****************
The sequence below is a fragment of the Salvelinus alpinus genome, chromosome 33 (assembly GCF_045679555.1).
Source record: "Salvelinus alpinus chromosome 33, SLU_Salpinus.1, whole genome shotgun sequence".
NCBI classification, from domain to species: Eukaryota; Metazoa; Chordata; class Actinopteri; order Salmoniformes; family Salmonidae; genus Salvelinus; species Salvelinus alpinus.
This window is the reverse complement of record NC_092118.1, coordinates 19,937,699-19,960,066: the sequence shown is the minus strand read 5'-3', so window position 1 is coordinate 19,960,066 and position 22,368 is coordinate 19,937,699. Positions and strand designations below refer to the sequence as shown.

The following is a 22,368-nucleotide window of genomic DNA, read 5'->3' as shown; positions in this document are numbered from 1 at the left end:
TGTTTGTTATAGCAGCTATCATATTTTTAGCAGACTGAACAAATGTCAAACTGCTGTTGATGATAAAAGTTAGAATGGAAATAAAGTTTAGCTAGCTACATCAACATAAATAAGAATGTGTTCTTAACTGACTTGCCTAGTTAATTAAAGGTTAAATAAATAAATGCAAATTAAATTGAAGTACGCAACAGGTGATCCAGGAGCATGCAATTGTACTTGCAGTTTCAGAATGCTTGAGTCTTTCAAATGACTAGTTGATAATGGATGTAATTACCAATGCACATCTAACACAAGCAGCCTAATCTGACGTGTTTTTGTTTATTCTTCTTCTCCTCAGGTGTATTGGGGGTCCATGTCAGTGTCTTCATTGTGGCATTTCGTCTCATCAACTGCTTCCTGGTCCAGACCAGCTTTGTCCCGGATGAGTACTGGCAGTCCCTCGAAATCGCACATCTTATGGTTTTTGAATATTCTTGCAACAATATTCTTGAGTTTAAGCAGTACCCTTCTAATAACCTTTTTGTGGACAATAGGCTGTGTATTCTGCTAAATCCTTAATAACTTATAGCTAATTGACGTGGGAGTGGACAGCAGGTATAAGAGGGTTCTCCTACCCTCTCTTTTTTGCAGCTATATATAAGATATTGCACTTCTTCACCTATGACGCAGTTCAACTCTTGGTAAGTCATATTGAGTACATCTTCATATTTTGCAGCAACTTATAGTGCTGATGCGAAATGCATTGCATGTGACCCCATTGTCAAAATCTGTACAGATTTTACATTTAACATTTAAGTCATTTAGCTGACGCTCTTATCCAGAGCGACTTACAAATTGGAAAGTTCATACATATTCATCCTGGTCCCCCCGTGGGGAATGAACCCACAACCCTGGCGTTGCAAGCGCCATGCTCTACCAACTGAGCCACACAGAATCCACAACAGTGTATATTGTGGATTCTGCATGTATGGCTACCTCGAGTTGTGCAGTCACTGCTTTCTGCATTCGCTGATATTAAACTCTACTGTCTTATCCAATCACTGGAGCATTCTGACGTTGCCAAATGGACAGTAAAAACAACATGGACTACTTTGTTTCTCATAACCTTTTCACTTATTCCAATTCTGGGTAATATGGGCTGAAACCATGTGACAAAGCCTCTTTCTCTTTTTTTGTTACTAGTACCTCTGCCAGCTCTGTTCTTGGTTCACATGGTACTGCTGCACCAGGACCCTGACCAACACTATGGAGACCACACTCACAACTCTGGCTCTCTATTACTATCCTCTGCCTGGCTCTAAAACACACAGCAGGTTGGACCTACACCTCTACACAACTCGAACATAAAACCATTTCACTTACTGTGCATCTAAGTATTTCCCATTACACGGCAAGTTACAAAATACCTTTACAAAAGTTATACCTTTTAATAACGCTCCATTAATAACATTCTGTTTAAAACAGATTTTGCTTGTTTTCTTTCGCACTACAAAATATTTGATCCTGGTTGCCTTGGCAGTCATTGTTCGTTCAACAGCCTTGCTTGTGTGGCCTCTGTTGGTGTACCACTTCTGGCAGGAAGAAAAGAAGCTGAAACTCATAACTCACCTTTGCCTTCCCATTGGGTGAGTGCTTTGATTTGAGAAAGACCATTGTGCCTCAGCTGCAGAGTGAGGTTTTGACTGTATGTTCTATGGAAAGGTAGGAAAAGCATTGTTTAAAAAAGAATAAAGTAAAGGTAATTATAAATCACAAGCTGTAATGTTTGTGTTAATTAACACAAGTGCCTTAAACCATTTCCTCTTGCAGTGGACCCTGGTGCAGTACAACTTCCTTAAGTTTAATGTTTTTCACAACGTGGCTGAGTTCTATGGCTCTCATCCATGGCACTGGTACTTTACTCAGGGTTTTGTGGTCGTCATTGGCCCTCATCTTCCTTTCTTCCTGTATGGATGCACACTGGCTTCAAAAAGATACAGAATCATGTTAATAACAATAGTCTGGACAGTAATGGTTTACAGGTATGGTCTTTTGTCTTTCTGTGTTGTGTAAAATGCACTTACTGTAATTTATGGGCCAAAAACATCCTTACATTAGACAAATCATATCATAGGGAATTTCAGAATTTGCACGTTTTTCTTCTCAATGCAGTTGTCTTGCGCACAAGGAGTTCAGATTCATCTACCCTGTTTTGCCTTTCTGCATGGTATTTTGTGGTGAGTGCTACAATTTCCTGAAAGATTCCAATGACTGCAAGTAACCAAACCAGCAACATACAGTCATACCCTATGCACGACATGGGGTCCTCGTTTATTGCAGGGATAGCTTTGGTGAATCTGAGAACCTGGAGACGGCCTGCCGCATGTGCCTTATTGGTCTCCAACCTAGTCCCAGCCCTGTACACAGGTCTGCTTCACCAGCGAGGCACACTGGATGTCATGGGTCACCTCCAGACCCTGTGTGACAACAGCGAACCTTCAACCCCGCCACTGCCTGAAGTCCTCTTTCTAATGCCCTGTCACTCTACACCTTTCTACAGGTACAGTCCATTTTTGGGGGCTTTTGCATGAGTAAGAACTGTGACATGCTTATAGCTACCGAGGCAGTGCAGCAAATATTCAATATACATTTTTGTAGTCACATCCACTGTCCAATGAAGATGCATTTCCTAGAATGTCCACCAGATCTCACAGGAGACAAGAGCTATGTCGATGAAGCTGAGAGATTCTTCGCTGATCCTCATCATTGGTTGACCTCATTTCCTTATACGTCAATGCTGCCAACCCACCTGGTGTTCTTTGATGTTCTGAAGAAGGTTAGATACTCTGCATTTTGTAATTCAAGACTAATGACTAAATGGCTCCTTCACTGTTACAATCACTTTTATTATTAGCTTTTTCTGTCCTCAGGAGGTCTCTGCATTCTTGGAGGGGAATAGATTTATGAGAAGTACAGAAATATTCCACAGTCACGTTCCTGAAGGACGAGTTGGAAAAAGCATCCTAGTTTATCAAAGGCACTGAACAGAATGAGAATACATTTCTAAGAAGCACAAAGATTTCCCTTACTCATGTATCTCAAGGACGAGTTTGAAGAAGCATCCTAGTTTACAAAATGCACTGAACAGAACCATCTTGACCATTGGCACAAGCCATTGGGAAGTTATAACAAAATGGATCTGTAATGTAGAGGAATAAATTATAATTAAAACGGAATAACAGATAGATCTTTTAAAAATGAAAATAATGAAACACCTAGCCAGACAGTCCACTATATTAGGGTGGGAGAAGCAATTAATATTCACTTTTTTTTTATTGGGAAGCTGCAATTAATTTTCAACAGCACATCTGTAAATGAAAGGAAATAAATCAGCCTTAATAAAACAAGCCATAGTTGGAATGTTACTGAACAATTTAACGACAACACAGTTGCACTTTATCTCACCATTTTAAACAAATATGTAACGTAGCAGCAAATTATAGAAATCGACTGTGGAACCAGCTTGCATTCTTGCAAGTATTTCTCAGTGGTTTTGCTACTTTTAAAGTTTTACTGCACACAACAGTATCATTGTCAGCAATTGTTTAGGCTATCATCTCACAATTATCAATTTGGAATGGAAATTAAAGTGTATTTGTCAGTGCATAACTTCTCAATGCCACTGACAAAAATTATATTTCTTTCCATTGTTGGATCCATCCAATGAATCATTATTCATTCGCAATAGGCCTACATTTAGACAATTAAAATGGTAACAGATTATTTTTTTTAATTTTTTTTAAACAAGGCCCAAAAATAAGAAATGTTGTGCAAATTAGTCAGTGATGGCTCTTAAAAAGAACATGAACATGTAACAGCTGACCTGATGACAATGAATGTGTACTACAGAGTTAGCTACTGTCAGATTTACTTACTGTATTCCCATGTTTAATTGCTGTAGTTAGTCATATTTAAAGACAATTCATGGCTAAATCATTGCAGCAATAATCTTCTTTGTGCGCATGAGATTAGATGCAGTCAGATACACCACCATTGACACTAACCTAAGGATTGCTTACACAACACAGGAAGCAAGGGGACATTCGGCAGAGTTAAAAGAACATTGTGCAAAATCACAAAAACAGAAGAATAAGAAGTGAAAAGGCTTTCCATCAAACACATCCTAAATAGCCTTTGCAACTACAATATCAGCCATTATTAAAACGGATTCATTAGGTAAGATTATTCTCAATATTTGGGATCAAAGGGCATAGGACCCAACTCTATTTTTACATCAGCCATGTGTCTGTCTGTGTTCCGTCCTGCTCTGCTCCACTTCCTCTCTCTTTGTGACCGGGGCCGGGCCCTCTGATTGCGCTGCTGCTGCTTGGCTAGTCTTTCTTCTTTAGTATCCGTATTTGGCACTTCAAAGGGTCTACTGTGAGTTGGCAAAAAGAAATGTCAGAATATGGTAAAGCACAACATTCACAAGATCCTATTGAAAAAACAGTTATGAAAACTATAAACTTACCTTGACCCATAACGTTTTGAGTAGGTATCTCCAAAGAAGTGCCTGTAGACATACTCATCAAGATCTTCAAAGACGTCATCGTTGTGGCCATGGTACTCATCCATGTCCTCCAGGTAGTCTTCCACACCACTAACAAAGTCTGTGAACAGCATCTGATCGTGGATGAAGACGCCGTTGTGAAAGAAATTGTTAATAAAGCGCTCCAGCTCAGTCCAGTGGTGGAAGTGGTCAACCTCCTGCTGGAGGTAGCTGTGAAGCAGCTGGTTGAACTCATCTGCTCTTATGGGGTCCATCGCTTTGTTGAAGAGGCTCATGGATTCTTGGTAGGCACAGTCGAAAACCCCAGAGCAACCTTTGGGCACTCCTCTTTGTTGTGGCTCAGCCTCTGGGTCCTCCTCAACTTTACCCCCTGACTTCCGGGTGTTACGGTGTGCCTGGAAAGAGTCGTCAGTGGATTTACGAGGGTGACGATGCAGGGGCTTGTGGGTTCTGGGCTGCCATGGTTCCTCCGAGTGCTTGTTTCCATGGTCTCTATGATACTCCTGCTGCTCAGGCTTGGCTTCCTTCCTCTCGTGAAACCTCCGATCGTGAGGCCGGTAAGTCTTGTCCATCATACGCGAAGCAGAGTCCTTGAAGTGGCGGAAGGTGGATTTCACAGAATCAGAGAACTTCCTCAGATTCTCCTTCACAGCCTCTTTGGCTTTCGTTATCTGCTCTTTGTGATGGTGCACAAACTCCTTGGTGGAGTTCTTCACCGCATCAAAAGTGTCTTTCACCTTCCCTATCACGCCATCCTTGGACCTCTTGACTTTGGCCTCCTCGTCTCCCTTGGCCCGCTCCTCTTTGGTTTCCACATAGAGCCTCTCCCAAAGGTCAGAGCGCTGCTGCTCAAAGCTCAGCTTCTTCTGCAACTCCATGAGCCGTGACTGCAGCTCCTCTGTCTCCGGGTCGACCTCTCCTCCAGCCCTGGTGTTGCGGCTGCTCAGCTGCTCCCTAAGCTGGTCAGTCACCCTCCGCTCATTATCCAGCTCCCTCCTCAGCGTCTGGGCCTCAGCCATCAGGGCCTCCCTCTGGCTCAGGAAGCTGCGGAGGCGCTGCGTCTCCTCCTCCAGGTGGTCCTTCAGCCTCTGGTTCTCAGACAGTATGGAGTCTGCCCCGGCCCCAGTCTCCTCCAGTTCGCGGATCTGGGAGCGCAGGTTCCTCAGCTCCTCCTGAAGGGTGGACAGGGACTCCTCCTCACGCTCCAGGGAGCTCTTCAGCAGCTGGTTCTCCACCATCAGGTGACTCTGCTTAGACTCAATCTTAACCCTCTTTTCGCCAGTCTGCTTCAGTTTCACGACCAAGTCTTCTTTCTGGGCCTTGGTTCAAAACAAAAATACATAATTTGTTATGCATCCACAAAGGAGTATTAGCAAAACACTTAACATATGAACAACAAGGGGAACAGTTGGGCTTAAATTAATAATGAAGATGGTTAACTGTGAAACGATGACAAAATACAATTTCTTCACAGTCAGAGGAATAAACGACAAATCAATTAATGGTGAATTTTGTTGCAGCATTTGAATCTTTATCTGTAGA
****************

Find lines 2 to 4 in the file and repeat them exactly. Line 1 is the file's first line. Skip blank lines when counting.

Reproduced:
Source record: "Salvelinus alpinus chromosome 33, SLU_Salpinus.1, whole genome shotgun sequence".
NCBI classification, from domain to species: Eukaryota; Metazoa; Chordata; class Actinopteri; order Salmoniformes; family Salmonidae; genus Salvelinus; species Salvelinus alpinus.
This window is the reverse complement of record NC_092118.1, coordinates 19,937,699-19,960,066: the sequence shown is the minus strand read 5'-3', so window position 1 is coordinate 19,960,066 and position 22,368 is coordinate 19,937,699. Positions and strand designations below refer to the sequence as shown.